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State v. Chinn

Court of Appeals of Iowa

January 9, 2019

STATE OF IOWA, Plaintiff-Appellee,
v.
JONAH CRAIG CHINN, Defendant-Appellant.

          Appeal from the Iowa District Court for Guthrie County, Thomas P. Murphy, Judge.

         Jonah Chinn appeals his conviction, following a guilty plea, of operating while intoxicated, third offense.

          John Audlehelm of Audlehelm Law Office, Des Moines, for appellant.

          Thomas J. Miller, Attorney General, and Bridget A. Chambers, Assistant Attorney General, for appellee.

          Considered by Tabor, P.J., and Mullins and Bower, JJ.

          MULLINS, JUDGE

         Jonah Chinn was charged by trial information with the following crimes: (1) driving while barred as a habitual offender; (2) operating while intoxicated (OWI), third or subsequent offense; and (3) possession of cocaine. The parties ultimately reached a plea agreement. At the plea hearing, the State advised the court as follows:

A plea agreement has been reached in this case, wherein Mr. Chinn's plea of guilty to Count II of the trial information, OWI, third offense, Class D Felony, the State will move to dismiss the remaining counts in the trial information following sentencing. And, additionally, not pursue the habitual felon enhancement which was filed in this case.

(Emphasis added.) Upon questioning by the court, defense counsel agreed the State "accurately summarized the terms of the agreement." The court went on to advise Chinn of the rights he was giving up by pleading guilty, the State's evidentiary burden for the charge he was pleading guilty to, the minimum and maximum penalties for the same, and the court's ability to sentence him contrary to the terms of the plea agreement or the parties' recommendations. Chinn admitted to facts sufficient to establish a factual basis for his plea to operating while intoxicated, third offense, and the court accepted the plea. The court then notified Chinn of his obligation to file a motion in arrest of judgment if he wished to challenge the adequacy of his plea for any reason. No motion in arrest of judgment was ever filed, and the court imposed sentence at a subsequent hearing.

         Chinn appeals, contending his counsel was ineffective in failing to ensure he understood the charges he was facing and the terms of the plea agreement in conjunction with entering his guilty plea and in failing to file a motion in arrest of judgment on those grounds. Although Chinn failed to file a motion in arrest of judgment, he may challenge his plea through a claim of ineffective assistance of counsel. See State v. Weitzel, 905 N.W.2d 397, 401 (Iowa 2017). Our review of such claims is de novo. See State v. Harris, 919 N.W.2d 753, 754 (Iowa 2018). Chinn must show by a preponderance of the evidence that (1) counsel failed to perform an essential duty and (2) prejudice resulted. Strickland v. Washington, 466 U.S. 668, 687 (1984); State v. Harrison, 914 N.W.2d 178, 188 (Iowa 2018). Failure to prove either is fatal to the claim. See State v. McNeal, 897 N.W.2d 697, 703 (Iowa 2017).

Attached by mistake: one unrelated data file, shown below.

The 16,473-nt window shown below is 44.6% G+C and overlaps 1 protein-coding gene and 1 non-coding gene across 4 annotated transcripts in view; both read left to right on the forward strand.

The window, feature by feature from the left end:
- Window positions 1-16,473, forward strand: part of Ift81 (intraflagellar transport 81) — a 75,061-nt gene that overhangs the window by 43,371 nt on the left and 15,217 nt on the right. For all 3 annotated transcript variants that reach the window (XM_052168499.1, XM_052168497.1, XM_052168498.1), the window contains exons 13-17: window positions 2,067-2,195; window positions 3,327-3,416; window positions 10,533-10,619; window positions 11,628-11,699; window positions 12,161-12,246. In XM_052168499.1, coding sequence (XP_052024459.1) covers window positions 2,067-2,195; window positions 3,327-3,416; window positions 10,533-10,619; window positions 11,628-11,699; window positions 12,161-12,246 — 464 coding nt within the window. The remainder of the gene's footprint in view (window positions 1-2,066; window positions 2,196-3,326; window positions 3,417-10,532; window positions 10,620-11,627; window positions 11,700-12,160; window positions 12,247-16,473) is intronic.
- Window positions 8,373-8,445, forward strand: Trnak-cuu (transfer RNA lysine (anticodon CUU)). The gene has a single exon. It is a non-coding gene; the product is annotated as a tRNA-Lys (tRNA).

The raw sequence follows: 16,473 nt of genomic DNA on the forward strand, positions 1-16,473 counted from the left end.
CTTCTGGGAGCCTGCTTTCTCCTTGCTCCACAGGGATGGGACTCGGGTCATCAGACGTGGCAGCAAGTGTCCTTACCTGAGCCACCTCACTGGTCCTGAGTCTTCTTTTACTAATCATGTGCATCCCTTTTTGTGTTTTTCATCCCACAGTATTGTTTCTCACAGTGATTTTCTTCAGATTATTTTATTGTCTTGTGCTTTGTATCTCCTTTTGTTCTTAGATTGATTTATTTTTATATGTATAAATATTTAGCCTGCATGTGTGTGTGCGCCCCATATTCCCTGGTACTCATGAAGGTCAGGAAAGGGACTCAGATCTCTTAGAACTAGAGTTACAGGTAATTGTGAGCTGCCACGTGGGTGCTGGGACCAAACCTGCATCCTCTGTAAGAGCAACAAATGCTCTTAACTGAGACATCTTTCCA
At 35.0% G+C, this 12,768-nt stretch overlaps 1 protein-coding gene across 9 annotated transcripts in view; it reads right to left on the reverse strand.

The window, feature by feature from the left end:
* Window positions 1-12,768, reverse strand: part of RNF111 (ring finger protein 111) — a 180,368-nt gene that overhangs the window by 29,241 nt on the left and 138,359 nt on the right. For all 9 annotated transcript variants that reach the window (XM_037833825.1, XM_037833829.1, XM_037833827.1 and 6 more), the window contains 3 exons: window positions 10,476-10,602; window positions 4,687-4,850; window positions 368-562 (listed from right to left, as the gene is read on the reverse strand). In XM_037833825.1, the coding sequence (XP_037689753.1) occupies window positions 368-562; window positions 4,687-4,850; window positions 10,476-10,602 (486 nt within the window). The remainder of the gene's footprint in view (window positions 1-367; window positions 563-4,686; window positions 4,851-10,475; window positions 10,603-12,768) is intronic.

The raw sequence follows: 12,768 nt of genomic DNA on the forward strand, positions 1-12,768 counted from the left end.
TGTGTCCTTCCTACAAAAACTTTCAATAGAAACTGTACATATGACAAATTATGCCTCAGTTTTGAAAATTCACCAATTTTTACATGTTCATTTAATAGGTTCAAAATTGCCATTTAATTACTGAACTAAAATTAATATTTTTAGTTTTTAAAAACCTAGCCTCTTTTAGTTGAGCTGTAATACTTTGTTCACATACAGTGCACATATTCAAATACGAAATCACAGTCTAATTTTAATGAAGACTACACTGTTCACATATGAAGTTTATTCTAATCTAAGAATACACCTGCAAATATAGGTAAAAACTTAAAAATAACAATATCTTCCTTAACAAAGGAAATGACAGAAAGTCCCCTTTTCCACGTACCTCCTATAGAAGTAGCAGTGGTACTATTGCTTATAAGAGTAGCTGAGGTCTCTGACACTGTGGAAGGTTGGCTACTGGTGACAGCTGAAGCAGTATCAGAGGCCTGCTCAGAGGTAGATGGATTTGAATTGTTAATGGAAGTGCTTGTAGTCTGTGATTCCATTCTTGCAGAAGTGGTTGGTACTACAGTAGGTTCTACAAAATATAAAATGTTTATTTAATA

Chinn clings to the following language in the State's recitation of the plea agreement to support his argument his counsel was ineffective in failing to ensure he understood the charges and plea agreement: "And, additionally, not pursue the habitual felon enhancement which was filed in this case." The parties appear to agree that the State was referring to not pursuing application of the sentencing provisions contained in Iowa Code sections 902.8 and 902.9(1)(c) (2017).[1] The parties also agree that the habitual-offender sentencing enhancement was not alleged in the trial information. Chinn argues:

Counsel for the State advised the court that a notice of habitual offender enhancement had been filed and this is simply not accurate. Counsel for Chinn should have corrected this error or filed a motion in arrest of judgment before the sentencing, and was ineffective for failing to do so.

         We agree the prosecutor misspoke as to whether the habitual-offender enhancement was filed. However, a de novo review of the record shows Chinn could have potentially been charged as a habitual offender.[2] It is possible that defense counsel mistakenly believed that a habitual-offender enhancement had been filed by the State and was in play and counsel's advice to Chinn on whether to plead guilty was affected by that mistaken belief. It is also possible that the State's agreement to not amend the trial information and pursue the enhancement was discussed during plea negotiations, counsel's advice on whether to plead guilty was tailored to include such information, and counsel simply neglected to challenge the variation of how the State indicated at the plea hearing that it would not pursue it. Absent a record concerning the substance of the plea negotiations, we find the record inadequate to decide whether counsel failed ...


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